Guards make Michigan favorite

I have a friend who is so Kansas we call him "Lawrence."

Before the Dance began, he went in search of the so-fresh Jayhawks Trefoil track jacket to wear during the round of 64, the three-striped track jacket to wear during the Sweet 16 and asked me if I had a connect with Bill Self or the equipment manager to see if I could request the alternate camo jersey with "Beware of The Phog" inscribed on the inside for him to rock during the Final Four.

But once "Lawrence" saw what the University of Michigan did to VCU, he gave me a call: "Yeah brah, I think you can hold off on trying to get that KU jersey for the Final Four. I don't think I'll be needing it."

He saw what I'd said long before this tournament began: "If the truth holds that guards and/or guard play is what wins NCAA championships, then hand Michigan the trophy early because they have the best backcourt in college basketball."

Tim Hardaway Jr. and Trey Burke are the new Dereck Whittenburg and Sidney Lowe, maybe better. Of all of the backcourts that have helped make that theory true about guards winning the tournament (funny how that is rarely said about the NIT or the women's tournament) over the past 15 years -- a list that includes Charlie Bell and Mateen Cleaves at Michigan State, Jay Williams and Chris Duhon at Duke, Juan Dixon and Steve Blake at Maryland -- none is collectively as strong and talented as Burke and Hardaway.

It's only a question of whether Burke and Hardaway can put together four more wins the same way the above mentioned duos did.

What separates them from say, Peyton Siva and Russ Smith of Louisville or "Lawrence's" own Elijah Johnson and Ben McLemore (although Johnson is technically playing out of position and McLemore is currently in an ugly slump), the other tandems of greatness left in the tournament, is what Hardaway and Burke did last Saturday and whom they did it against.

VCU's "Havoc" pressure defense, as coach Shaka Smart likes to call it, was possibly the best baseline-to-baseline defense in the country, the most worrisome Michigan is going to face all tournament.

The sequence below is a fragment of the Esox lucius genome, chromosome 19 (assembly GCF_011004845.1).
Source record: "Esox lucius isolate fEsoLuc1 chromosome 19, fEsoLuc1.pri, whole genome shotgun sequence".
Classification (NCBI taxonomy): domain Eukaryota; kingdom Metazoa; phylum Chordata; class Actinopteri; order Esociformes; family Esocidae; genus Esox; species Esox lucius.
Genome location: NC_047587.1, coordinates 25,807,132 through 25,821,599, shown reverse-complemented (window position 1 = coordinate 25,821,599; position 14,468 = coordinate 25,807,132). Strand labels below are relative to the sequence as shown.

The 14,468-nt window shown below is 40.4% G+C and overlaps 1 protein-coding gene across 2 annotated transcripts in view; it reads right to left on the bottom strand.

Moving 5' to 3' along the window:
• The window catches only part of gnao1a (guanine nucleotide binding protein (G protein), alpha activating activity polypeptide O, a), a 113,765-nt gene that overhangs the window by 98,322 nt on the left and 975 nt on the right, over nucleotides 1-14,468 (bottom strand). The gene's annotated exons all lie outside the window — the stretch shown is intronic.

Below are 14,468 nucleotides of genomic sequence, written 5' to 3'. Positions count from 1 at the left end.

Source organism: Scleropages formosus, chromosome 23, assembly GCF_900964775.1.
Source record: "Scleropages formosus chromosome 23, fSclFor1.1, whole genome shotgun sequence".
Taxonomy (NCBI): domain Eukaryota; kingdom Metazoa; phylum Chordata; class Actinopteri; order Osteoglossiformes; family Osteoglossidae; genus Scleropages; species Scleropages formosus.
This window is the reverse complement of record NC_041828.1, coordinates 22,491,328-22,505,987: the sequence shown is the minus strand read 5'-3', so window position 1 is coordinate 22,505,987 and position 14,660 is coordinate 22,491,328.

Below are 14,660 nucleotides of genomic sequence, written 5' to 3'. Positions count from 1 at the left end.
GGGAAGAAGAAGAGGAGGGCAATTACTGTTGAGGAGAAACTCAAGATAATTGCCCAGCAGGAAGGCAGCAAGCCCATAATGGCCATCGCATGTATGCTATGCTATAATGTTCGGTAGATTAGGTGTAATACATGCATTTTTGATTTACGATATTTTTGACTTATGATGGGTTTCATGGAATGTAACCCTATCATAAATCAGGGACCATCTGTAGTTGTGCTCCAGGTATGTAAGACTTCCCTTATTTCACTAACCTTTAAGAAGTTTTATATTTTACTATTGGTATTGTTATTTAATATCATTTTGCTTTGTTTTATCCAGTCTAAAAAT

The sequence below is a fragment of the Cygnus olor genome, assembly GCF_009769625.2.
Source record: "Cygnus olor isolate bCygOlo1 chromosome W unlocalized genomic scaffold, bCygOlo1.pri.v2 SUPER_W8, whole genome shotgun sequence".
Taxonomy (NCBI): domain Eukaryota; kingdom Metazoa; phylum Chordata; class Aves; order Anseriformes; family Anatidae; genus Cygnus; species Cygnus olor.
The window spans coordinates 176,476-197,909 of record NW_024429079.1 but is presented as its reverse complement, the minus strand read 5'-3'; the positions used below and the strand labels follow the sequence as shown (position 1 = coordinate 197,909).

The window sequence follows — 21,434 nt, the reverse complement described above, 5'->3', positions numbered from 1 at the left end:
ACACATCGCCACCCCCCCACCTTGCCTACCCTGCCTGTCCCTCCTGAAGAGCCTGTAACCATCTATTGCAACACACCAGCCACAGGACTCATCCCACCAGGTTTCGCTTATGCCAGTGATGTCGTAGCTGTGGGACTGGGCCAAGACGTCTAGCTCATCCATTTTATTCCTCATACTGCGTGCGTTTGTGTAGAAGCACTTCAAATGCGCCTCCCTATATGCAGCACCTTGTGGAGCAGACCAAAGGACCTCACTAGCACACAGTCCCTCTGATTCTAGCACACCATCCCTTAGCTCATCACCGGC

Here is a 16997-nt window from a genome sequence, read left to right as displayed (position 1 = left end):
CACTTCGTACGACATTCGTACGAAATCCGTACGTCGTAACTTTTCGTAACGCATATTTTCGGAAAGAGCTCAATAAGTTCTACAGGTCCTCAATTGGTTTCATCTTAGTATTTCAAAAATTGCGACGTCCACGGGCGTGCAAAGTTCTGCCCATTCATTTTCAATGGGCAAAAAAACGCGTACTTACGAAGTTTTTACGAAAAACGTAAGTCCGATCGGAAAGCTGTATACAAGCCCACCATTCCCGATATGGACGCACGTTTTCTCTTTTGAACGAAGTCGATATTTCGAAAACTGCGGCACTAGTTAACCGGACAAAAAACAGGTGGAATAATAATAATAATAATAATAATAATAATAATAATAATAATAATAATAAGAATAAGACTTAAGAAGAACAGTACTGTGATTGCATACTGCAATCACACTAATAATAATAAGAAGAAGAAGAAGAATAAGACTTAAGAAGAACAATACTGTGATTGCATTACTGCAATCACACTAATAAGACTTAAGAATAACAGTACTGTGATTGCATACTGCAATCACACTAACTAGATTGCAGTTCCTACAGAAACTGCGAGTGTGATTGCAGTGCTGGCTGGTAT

"Usually we get the other team to get out of control," VCU guard Rob Brandenberg said after the loss. "We dictate the pace." Neither Burke nor Hardaway allowed that to happen. And even though Burke had seven turnovers in the first 25 minutes while trying to figure out the Rams' defense, he still found a way to make breaking down the defense look almost elementary en route to blowing VCU out of the Palace.

(In its first game of the tournament, VCU won by 46 points, then turned around and lost to Michigan by 25. That 71-point difference from winning one game to losing the next is the largest in the history of the NCAA tournament.)

And with Hardaway dropping 3s (he had five in the first tournament win over South Dakota State) and doing breakaway-cradle-reverse dunks like he did last weekend, the sky's not the limit for them, heaven is.

No dishonor to the Durand Scotts and Shane Larkins (Miami) or Keith Applings and Gary Harrises (Michigan State) of the college basketball world, but Hardaway and Burke are playing on a different plateau right now.

While Hardaway has the Hall of Fame gene pool thing working (his father, Tim Hardaway, was named as a finalist for induction into the Naismith Basketball Hall of Fame earlier this year), Burke is a finalist for the 2013 Naismith Player of the Year award and was just named Sports Illustrated National Player of the Year.